The Life: There are immense opportunities to work on projects from the Arab world, says Alessandra Priante of Eurimages, the European fund that co-produces films.
Film fund puts Arab world in the picture
Alessandra Priante, vice president and a representative for Italy at Eurimages, a European fund that supports film co-productions, participated in the fund's first board meeting outside its home turf during the ninth Dubai International Film Festival (DIFF) last week. Based in Abu Dhabi, Ms Priante is also the Italian cultural attache for the UAE, Qatar, Oman, Kuwait and Bahrain.
Why is it significant that 25-year-old Eurimages, based in Strasbourg, France, held its first board meeting outside Europe here?
Seventy delegates from 36 member countries were exposed to DIFF. Around 90 per cent of the fellow delegates have never been to the Arab world. We wanted to create a fertile land of contacts and allow DIFF to see how we work for their eventual own work on setting up funds.
Last year Eurimages changed its laws to allow collaboration with a non-European director so long as a project has at least two European co-producers. How big is the room for Eurimages to collaborate with projects from the Arab world?
There is immense potential for exchange. Since the change of rules, we have partially funded Kurdish film Bekas and Iranian film A Separation. There is more and more interest for content from this part of the world, but this place needs a proper production structure.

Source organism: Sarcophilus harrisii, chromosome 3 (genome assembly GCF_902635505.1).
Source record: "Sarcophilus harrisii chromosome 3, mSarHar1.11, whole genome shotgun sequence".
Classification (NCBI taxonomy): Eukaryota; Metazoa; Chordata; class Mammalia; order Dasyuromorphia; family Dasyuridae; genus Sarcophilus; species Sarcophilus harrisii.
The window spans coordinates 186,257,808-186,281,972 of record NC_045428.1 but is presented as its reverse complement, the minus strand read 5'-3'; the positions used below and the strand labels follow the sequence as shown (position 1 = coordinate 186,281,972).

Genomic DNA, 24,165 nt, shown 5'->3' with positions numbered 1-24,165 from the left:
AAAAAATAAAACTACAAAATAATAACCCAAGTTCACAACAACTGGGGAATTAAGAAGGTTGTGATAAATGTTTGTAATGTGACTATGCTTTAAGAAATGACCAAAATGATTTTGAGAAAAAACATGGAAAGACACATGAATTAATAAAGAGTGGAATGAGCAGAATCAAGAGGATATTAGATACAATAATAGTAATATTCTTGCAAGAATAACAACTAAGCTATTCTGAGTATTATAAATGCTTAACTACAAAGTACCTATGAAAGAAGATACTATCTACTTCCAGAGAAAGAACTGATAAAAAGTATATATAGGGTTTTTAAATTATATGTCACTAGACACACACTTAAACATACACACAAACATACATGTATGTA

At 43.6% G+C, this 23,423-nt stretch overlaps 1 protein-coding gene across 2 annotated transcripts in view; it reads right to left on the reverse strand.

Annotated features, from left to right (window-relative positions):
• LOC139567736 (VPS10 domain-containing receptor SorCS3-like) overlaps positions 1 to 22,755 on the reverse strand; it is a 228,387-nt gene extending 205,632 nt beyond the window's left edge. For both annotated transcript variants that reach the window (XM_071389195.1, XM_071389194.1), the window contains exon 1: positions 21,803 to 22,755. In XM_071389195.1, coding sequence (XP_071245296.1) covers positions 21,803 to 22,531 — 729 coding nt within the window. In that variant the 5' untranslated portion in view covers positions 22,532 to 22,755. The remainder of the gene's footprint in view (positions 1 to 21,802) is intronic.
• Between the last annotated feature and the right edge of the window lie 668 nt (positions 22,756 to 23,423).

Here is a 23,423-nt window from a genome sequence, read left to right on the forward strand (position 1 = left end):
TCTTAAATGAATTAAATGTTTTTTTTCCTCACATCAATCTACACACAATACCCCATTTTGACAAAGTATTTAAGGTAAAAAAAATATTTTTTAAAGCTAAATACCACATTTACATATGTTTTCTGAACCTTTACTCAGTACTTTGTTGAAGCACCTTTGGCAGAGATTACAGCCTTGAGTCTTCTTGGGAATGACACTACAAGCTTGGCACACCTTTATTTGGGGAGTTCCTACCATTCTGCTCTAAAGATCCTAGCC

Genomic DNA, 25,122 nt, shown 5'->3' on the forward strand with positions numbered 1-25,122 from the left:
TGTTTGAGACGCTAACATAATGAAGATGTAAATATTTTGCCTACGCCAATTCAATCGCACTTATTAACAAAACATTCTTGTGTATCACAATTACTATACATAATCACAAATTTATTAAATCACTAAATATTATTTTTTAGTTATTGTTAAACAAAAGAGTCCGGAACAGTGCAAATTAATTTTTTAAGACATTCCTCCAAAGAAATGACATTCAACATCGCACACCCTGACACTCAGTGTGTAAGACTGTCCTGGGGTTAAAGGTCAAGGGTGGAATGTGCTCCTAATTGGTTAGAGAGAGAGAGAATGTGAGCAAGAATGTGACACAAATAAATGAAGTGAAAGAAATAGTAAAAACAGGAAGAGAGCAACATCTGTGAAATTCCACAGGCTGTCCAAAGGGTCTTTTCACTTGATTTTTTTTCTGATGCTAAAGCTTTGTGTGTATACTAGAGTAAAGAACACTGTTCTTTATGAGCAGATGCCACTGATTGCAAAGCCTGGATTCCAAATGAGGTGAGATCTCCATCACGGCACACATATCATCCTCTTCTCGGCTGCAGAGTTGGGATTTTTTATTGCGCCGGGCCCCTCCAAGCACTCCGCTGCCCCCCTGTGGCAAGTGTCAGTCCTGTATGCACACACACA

What do you mean by that?
Here film directors are involved in everything, including raising money. That should not be the case. There has to be a proper producer. There are not many producers in the Arab world, not more than the fingers on my hands. It is so important to have a co-producer, and from another culture. That brings an added value to the story and makes [the project] travel. The Kurdish film had a Swedish and Finnish collaboration.
What are the challenges for the film sector here?
It needs a lot of nurturing. Grants at film festivals are crucial. Nurturing a filmmaker does not mean giving them a financing contract that requires copyright ownership and completion bonding guarantees. A completion bonding guarantee works like a loan. A production structure also does not mean giving facilities alone, but requires training of the producers who will understand the industry, know the right people and give time.
As of October, Eurimages has co-produced 51 projects. How does it recoup money?
We work pro rata and pari passu [ranking equally]. We recoup in the first instance and if the film does not make money, we do not take [the filmmaker's] house. We fund up to €500,000 [Dh2.4m], and before we do that the project must already have 50 per cent of the financing confirmed and a distribution and a foreign sales contract. At this board meeting we evaluated 35 projects and selected 14. These have all-European co-producers and directors. There will be some big names. We fund features, documentaries, first time directors and animation. We do not fund short films.